Bookshop Fined in Budapest for 'Gay Propaganda'
The Budapest government office has fined one of Hungary's largest bookstore chains, Lira Konyv, for violating a controversial law banning "gay propaganda" among children.
This was reported by AP.
The Lira Konyv bookstore chain, the second largest in Hungary, was fined 12 million forints (32,100 euros) for selling the popular teen graphic novel Heartstopper.
Contrary to the provisions of the Hungarian law banning "gay propaganda" among minors, the books were sold in bookstores in the teenage literature section and not in sealed packaging.
"The investigation showed that the books in question depicted homosexuality, but they were nevertheless classified as children's and youth literature and were not distributed in sealed packaging," the Budapest government office said.
In its statement, the agency stressed that it had ordered Lira Konyv to ensure the legal distribution of the book, and that it would "always take strict action against companies that do not comply with the law".
The fine is based on Hungary's 2021 Child Protection Law, which prohibits the display of homosexual content to minors in the media, including television, films, advertising and literature. It also bans LGBTQ+ content in school curricula and prohibits the public display of products that depict or promote gender differences from the sex at birth.
The Hungarian government insists that the law, which is part of a broader statute that also increases criminal penalties for paedophilia and creates a searchable database of sex offenders, is necessary to protect children. But critics of the country's right-wing government see it as an attempt to stigmatise lesbian, gay, bisexual and transgender people.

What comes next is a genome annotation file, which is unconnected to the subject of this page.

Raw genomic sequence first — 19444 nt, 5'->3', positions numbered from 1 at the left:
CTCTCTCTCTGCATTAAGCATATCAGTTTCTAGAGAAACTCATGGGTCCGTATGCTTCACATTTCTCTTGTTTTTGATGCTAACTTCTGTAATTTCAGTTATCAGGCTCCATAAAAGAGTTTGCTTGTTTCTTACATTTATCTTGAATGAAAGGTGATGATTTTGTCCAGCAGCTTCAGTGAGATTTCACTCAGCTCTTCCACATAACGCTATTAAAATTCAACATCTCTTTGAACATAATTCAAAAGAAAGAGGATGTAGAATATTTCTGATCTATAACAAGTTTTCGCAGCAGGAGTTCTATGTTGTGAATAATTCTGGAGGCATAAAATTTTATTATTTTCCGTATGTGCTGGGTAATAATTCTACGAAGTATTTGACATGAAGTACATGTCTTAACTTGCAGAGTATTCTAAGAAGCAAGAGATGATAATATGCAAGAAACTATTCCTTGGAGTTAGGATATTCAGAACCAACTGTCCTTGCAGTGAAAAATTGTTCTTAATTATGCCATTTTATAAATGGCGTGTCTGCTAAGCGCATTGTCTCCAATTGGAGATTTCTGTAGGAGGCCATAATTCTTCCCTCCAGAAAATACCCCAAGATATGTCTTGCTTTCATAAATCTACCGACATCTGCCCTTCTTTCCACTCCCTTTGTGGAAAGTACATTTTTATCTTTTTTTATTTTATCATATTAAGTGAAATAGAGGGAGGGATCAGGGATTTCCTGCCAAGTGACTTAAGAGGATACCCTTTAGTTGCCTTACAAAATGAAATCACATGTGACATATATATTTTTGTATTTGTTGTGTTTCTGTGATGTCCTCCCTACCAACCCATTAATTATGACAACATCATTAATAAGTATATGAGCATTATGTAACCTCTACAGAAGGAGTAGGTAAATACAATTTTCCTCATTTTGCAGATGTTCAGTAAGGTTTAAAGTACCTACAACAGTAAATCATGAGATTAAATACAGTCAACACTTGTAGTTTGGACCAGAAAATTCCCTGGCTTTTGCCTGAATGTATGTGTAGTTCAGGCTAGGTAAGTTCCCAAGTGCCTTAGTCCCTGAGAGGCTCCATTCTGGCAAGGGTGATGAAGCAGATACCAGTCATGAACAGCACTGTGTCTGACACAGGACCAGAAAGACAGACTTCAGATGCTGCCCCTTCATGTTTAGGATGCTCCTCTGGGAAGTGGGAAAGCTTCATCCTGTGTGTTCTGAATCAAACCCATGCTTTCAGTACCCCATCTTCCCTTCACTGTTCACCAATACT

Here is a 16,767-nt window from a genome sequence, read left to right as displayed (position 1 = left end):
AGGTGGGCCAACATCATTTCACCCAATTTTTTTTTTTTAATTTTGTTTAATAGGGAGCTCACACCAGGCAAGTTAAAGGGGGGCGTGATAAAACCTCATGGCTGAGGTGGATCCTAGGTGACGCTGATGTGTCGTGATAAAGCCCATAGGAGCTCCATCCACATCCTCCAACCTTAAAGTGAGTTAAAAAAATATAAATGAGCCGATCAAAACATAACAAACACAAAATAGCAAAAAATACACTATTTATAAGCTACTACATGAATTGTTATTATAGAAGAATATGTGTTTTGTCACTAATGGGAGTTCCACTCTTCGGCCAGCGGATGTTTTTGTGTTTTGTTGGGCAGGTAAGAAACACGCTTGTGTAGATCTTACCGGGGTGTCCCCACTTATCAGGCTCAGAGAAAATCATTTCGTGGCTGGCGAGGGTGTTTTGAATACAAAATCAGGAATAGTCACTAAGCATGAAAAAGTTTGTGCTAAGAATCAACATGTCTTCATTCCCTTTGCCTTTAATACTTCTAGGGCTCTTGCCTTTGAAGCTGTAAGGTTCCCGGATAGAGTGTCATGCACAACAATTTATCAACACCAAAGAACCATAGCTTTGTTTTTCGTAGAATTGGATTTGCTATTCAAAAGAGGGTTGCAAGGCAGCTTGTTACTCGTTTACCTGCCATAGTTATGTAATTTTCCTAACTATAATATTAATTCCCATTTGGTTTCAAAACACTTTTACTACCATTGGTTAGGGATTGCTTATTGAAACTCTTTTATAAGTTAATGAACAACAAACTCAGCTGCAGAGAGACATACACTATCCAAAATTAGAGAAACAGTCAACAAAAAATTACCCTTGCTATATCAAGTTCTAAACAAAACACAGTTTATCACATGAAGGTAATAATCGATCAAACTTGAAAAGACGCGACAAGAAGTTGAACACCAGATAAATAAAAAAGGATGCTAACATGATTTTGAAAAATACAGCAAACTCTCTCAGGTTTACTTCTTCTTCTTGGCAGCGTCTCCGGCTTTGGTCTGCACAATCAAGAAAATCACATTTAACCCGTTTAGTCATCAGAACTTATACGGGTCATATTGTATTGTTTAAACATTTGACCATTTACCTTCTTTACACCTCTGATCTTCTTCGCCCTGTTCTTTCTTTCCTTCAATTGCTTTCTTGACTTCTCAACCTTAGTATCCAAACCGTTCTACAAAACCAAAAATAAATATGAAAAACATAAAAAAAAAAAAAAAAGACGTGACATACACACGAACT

In April, 15 European Union countries backed a lawsuit against the law in the European Court of Justice, and European Commission President Ursula von der Leyen called it a "disgrace."
Hungary has promised to defend its anti-LGBT law in the Court of Justice of the European Union.
The fine against the Hungarian bookstore chain was imposed just two days before Budapest Pride, an annual event that gathers thousands of LGBTQ+ people and their supporters in the Hungarian capital.
As reported by The Gaze, during a conference on the legalisation of same-sex marriage, Czech President Peter Pavel supported the initiative and called it unacceptable to restrict the rights of members of society because of their sexual orientation.
In addition, it was reported that the 22nd LGBTQ+ festival Moldova Pride was held in Moldova from 12 to 18 June. More than five hundred people took part in the peaceful demonstration, which marched along the main streets of the capital.
For the first time in the history of Moldova Pride, such an event did not require heavy police cordons to protect the protesters, mostly from representatives of the Orthodox Church. This indicates a certain change in the mood in Moldovan society.
And in Ukraine, according to opinion polls, the greater visibility of gays and lesbians in the military is a catalyst for changing public attitudes.
Recognising their contribution, Ukrainian lawmakers recently introduced a bill that would recognise same-sex relationships and address the lack of inheritance, medical and other rights for partners of killed or wounded LGBTQ+ soldiers who fought against the Russian occupation forces.